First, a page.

Over the first three years of this contract, Mahinmi has averaged 4.8 points and 4.1 rebounds in 15.4 minutes. He’s due another $15.45 million next season and will have averaged $16 million a year over the length of the deal. Oh, and he’s only made six starts in his first three years with the Wizards.
If this deal didn’t expire after next season, it would be far higher on the list.
7. Otto Porter Jr., Chicago Bulls
Otto Porter Jr. inked a four-year, $106.5 million deal as a restricted free agent in 2017. The Wizards were forced to match that huge offer sheet after the Brooklyn Nets made a run at Porter in free agency. Since then, the contract has not been anywhere near worth it.
Things have gotten so bad that the Wizards traded Porter to the Chicago Bulls this season. This year he’s averaging just 13.9 points, 5.6 rebounds and 2.1 assists per game. His PER of 15.91 ranks 98th in the NBA and is his lowest since 2016, and his true shooting percentage of 55.1 is his lowest since 2015. On top of that, his VORP (1.1) ranks 107th and his win shares (3.3) rank 132nd.
The deal will average $26.6 million over its four years, which is an insanely high price to pay for someone to fall short of expectations.
Porter is still just 25 years old, is talented and can shoot, so there is a chance he could grow into that contract. But he’s due a massive $55.7 million over the next two years before hitting free agency in 2021.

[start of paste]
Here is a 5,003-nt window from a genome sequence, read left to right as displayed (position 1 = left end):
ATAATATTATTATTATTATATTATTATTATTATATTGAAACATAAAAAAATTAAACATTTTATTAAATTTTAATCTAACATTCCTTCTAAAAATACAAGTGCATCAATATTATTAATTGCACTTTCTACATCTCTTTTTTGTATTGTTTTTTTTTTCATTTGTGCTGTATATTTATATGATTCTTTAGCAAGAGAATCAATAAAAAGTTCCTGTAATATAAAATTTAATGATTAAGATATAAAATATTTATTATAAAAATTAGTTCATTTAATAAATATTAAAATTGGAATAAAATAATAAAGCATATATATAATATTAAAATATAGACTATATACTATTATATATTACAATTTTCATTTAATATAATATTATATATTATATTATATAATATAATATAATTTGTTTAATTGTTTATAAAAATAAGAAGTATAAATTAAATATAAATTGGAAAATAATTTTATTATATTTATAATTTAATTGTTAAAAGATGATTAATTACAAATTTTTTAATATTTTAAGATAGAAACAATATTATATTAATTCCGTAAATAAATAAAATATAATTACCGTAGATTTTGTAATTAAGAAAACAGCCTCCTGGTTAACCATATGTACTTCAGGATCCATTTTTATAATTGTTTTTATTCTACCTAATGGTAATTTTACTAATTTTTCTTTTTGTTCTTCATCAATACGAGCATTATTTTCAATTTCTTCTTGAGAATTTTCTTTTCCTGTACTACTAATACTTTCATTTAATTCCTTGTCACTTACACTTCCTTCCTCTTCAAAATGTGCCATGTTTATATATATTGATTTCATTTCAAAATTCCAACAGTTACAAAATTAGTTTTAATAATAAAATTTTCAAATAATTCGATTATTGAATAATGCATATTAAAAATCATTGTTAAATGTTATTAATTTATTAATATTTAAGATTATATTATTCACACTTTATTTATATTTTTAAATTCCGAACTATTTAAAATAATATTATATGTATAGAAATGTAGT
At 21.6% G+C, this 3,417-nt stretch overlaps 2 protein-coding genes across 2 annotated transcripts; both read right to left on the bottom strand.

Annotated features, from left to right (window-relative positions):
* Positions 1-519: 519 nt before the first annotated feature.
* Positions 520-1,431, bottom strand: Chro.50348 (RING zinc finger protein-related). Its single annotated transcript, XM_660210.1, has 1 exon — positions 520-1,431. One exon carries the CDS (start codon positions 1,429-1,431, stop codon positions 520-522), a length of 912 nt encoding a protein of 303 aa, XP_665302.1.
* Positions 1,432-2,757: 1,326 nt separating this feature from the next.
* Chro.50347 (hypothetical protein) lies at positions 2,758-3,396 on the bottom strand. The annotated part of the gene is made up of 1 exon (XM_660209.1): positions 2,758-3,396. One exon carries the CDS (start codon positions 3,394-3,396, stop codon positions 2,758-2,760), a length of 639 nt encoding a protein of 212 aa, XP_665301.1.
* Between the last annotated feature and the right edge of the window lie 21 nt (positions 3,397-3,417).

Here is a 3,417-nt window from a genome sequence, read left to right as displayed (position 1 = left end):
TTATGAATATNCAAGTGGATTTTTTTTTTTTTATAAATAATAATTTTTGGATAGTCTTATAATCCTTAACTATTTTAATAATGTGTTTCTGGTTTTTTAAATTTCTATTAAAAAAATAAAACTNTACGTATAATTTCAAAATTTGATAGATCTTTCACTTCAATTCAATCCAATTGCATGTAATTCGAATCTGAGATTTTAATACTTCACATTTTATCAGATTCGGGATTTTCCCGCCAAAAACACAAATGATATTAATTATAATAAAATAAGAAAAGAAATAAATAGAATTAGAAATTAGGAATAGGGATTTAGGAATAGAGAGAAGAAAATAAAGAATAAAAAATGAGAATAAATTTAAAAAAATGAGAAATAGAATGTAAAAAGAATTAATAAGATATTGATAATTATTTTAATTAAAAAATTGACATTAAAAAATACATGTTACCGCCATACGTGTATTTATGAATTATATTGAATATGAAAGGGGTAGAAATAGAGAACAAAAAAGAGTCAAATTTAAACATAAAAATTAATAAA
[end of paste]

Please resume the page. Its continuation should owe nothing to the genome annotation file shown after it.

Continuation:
6. Hassan Whiteside, Miami Heat
This is a classic “re-sign a guy so your fans don’t get mad” contract. Hassan Whiteside got a four-year, $98.4 million deal from the Miami Heat in 2016 and hasn’t come within miles of living up to it.
This season, Whiteside is averaging 12.3 points, 11.5 rebounds and 1.9 blocks in 23.5 minutes per game. His PER of 23.21 looks good on paper, but it’s lower than his numbers from the past. Meanwhile, his VORP (1.1) ranks 104th in the NBA, while his box plus/minus (0.6) ranks 88th and he ranks 57th in win shares (5.9). He’s also missed a number of games over the last two seasons due to injuries.
Whiteside is 29 and has a player option for $27 million that he will absolutely exercise. The Heat are stuck with that contract unless they can find someone to take it off their hands this offseason.
He’s an aging center who mostly relied on his athleticism to get by. That’s not a good recipe for future success. Whiteside has been a terrible investment for Miami.
5. Andrew Wiggins, Minnesota Timberwolves
When Andrew Wiggins was the No. 1 pick in the 2014 NBA Draft, many expected him to be the league’s next big thing. When the Minnesota Timberwolves handed him a four-year, $147.7 million extension in 2017, they clearly believed it too. Well, it’s safe to say, he isn’t.
Wiggins’ extension started this season and things haven’t gone well. He hit career-highs in points per game (23.6) and PER (16.62) in 2016-17 to earn that contract. It’s been all downhill from there. This season Wiggins is averaging 17.9 points per game, shooting a career-low 40.5 percent from the field and just 33.1 percent from 3-point range. His PER (12.19) and true shooting percentage (48.7) are also at career-lows.
Wiggins is just 24 years old but it’s hard to see him getting any better. This season his VORP (-0.7) ranks 509th (!!!!!) in the league. He ranks 359th in win shares (0.5) and his box plus/minus (-3.1) ranks 183rd.
Minnesota owes the former No. 1 pick $122.2 million over the next three years and, according to advanced stats, he’s one of the NBA’s worst players.